Friday, October 7, 2005 By Shawn Wade
Taking full advantage oftheir only opportunity to weigh in directly with Agriculture Secretary MikeJohanns, a strong contingent of PCG members and supporters expressed the region'ssatisfaction with the current farm bill during the one and only USDA Farm BillForum that will be held in Texas.
Approximately 500 farmers,ranchers, industry representatives and USDA employees attended the forumconducted on the campus of Texas Tech University.
PCG representativespresenting oral comments before time ran out on the event were: PCG ExecutiveCommittee members Wesley Butchee, Johnie Reed, Craig Heinrich, Shawn Holladay,Al Spinks and Mark Williams; and PCG Board members Brad Heffington, WeldonMelton, and Don Marble.
A number of allied industryrepresentatives also presented comments including City Bank-Texas ExecutiveVice President Mike Wright, Joe Hurst, Hurst Farm Supply, and Chris Snodgrass,South Plains Implement.
Several other PCG ExecutiveCommittee and Board members were unable to present oral testimony, but plan tosubmit their comments electronically. Producers are also encouraged to emailtheir comments through the USDA's Farm Bill Forum website: http://www.usda.gov/farmbill
The overwhelming majority ofthe comments presented by forum participants contained the same basic message –the 2002 Farm Bill is working and needs to be kept intact.
A few commenters encouragedthe Administration to actively support an extension of the current farm programthrough at least 2010.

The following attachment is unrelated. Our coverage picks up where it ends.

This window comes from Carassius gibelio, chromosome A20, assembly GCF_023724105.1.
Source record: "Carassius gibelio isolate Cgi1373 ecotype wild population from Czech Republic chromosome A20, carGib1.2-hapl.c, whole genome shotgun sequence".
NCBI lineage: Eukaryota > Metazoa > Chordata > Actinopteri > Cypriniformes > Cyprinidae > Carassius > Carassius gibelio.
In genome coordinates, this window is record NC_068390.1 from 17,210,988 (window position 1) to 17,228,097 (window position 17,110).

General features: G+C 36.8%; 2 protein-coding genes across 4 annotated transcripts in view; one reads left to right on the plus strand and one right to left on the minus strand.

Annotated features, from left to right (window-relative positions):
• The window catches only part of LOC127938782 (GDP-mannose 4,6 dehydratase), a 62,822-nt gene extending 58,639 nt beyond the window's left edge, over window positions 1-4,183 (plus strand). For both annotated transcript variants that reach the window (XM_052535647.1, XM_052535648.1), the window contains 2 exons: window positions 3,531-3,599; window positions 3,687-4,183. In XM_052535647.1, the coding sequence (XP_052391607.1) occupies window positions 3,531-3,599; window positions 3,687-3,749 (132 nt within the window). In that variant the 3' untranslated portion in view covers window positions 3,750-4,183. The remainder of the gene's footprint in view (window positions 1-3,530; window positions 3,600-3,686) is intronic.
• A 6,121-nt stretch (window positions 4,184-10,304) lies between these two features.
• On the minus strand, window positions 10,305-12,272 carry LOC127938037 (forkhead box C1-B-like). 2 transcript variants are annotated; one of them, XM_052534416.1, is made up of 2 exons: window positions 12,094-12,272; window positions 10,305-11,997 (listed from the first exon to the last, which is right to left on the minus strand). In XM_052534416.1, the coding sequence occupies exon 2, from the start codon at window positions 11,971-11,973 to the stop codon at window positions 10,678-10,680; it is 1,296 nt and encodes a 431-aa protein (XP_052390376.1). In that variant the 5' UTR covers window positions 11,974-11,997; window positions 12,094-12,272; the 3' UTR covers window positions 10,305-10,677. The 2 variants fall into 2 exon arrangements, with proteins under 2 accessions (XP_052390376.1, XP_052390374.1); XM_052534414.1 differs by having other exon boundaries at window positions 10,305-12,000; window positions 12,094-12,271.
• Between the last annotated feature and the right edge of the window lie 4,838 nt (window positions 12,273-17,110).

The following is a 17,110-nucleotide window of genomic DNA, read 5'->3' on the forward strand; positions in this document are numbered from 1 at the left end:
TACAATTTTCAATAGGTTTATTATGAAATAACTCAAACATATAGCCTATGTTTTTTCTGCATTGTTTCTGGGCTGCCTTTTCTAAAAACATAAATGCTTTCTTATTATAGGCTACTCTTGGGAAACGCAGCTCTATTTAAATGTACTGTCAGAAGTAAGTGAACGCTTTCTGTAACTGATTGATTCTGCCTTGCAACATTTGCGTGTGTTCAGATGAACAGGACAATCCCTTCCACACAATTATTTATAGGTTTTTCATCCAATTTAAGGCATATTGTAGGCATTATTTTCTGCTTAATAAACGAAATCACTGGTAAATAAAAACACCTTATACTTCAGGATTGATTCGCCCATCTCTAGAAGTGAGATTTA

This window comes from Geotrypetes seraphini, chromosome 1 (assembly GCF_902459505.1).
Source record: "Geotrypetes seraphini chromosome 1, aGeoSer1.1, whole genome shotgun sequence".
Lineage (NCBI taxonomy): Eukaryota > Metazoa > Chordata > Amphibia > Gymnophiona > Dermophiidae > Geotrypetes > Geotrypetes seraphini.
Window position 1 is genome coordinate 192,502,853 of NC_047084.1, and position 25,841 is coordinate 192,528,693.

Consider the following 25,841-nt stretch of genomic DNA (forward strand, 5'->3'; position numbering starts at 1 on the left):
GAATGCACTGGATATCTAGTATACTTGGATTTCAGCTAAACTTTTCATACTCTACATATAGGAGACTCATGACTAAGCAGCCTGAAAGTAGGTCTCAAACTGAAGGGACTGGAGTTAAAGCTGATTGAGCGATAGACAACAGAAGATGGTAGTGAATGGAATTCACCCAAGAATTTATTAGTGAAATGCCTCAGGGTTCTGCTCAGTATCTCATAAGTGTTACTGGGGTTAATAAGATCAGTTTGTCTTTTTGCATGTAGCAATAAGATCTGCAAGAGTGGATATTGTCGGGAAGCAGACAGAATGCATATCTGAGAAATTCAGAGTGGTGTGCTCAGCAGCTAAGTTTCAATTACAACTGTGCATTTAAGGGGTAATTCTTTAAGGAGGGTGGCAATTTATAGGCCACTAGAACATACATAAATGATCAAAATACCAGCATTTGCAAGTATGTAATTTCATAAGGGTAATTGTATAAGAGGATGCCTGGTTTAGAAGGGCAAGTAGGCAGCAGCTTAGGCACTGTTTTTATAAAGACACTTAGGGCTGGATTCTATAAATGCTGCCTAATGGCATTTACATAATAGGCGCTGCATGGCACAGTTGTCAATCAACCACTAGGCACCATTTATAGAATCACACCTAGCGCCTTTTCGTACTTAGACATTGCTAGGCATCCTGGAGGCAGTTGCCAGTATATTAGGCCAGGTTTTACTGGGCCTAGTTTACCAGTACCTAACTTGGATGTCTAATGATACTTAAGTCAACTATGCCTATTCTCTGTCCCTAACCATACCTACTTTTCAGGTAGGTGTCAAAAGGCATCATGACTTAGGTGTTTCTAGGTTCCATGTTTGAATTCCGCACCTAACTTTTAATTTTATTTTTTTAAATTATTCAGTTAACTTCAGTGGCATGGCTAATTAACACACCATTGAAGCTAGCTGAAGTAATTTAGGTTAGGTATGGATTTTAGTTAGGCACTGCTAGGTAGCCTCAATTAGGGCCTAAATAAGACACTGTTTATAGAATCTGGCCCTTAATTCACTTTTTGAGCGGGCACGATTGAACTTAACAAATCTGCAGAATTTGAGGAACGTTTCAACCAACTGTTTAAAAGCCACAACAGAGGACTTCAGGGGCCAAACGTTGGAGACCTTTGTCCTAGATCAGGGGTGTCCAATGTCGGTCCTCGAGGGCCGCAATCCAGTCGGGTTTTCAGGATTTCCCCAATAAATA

Among the key points raisedby growers about the 2002 farm bill was the importance of a stable andconsistent farm program to provide an essential foundation upon which growerscan make the long-term investments required in today's agriculture. It was alsonoted that the current program provides planting flexibility to growers, aneffective safety net in times of low prices and has minimal impact on plantedacres and prices.
Numerous commenters alsostressed the importance of keeping the current structure of the program,including payment limit rules, intact. They noted that the support provided bythe farm bill, as it exists today, is critical to all producers regardless ofage or experience.
In regard to paymentlimitations it was noted that any move to impose more restrictive paymentlimits would decrease our ability to be competitive internationally byrestricting farm size to a level that is, in many cases, less than economicallyefficient.
Another point expressed tothe Secretary in testimony was that the combination of marketing loans anddirect and counter-cyclical payments forms an effective and necessary safetynet for producers, especially as they attempt to cope with rapidly escalatingenergy and associated production costs.
South Plains, Texas cottonproducer Don Marble summed up the majority view saying, "The 2002 farm bill hasproven to be one of the most effective and fiscally responsible pieces of farmlegislation that I have ever seen and now is not the time to be making anychanges to the current farm program."